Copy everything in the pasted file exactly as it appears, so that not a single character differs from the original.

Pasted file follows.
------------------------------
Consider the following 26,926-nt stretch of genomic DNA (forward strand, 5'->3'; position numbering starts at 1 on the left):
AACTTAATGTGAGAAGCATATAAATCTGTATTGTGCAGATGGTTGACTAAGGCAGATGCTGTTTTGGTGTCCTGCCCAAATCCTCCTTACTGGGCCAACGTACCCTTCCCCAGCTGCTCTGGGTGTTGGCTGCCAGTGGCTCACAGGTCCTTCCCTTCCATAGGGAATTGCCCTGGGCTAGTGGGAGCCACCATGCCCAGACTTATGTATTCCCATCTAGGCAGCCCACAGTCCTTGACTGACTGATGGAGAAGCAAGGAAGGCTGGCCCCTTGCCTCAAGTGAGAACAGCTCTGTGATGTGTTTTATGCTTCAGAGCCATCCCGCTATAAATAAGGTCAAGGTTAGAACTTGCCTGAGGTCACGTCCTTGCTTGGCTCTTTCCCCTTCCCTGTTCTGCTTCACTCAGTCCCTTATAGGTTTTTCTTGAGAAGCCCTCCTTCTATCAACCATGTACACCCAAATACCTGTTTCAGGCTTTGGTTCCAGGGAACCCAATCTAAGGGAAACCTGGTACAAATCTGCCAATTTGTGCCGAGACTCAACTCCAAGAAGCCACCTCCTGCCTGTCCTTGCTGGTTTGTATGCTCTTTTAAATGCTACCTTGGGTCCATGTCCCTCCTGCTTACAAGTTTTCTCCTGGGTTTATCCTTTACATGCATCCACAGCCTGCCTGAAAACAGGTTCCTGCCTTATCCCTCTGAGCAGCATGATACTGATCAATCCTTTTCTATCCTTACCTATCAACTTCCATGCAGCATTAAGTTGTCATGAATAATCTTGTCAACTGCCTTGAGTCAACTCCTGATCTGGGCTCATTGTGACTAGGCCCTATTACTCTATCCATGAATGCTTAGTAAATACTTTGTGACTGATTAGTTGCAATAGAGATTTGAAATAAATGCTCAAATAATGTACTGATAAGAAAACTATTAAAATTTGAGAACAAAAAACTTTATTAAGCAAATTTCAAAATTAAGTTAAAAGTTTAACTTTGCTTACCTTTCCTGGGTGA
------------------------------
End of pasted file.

Consider the following 26,926-nt stretch of genomic DNA (forward strand, 5'->3'; position numbering starts at 1 on the left):
AACTTAATGTGAGAAGCATATAAATCTGTATTGTGCAGATGGTTGACTAAGGCAGATGCTGTTTTGGTGTCCTGCCCAAATCCTCCTTACTGGGCCAACGTACCCTTCCCCAGCTGCTCTGGGTGTTGGCTGCCAGTGGCTCACAGGTCCTTCCCTTCCATAGGGAATTGCCCTGGGCTAGTGGGAGCCACCATGCCCAGACTTATGTATTCCCATCTAGGCAGCCCACAGTCCTTGACTGACTGATGGAGAAGCAAGGAAGGCTGGCCCCTTGCCTCAAGTGAGAACAGCTCTGTGATGTGTTTTATGCTTCAGAGCCATCCCGCTATAAATAAGGTCAAGGTTAGAACTTGCCTGAGGTCACGTCCTTGCTTGGCTCTTTCCCCTTCCCTGTTCTGCTTCACTCAGTCCCTTATAGGTTTTTCTTGAGAAGCCCTCCTTCTATCAACCATGTACACCCAAATACCTGTTTCAGGCTTTGGTTCCAGGGAACCCAATCTAAGGGAAACCTGGTACAAATCTGCCAATTTGTGCCGAGACTCAACTCCAAGAAGCCACCTCCTGCCTGTCCTTGCTGGTTTGTATGCTCTTTTAAATGCTACCTTGGGTCCATGTCCCTCCTGCTTACAAGTTTTCTCCTGGGTTTATCCTTTACATGCATCCACAGCCTGCCTGAAAACAGGTTCCTGCCTTATCCCTCTGAGCAGCATGATACTGATCAATCCTTTTCTATCCTTACCTATCAACTTCCATGCAGCATTAAGTTGTCATGAATAATCTTGTCAACTGCCTTGAGTCAACTCCTGATCTGGGCTCATTGTGACTAGGCCCTATTACTCTATCCATGAATGCTTAGTAAATACTTTGTGACTGATTAGTTGCAATAGAGATTTGAAATAAATGCTCAAATAATGTACTGATAAGAAAACTATTAAAATTTGAGAACAAAAAACTTTATTAAGCAAATTTCAAAATTAAGTTAAAAGTTTAACTTTGCTTACCTTTCCTGGGTGA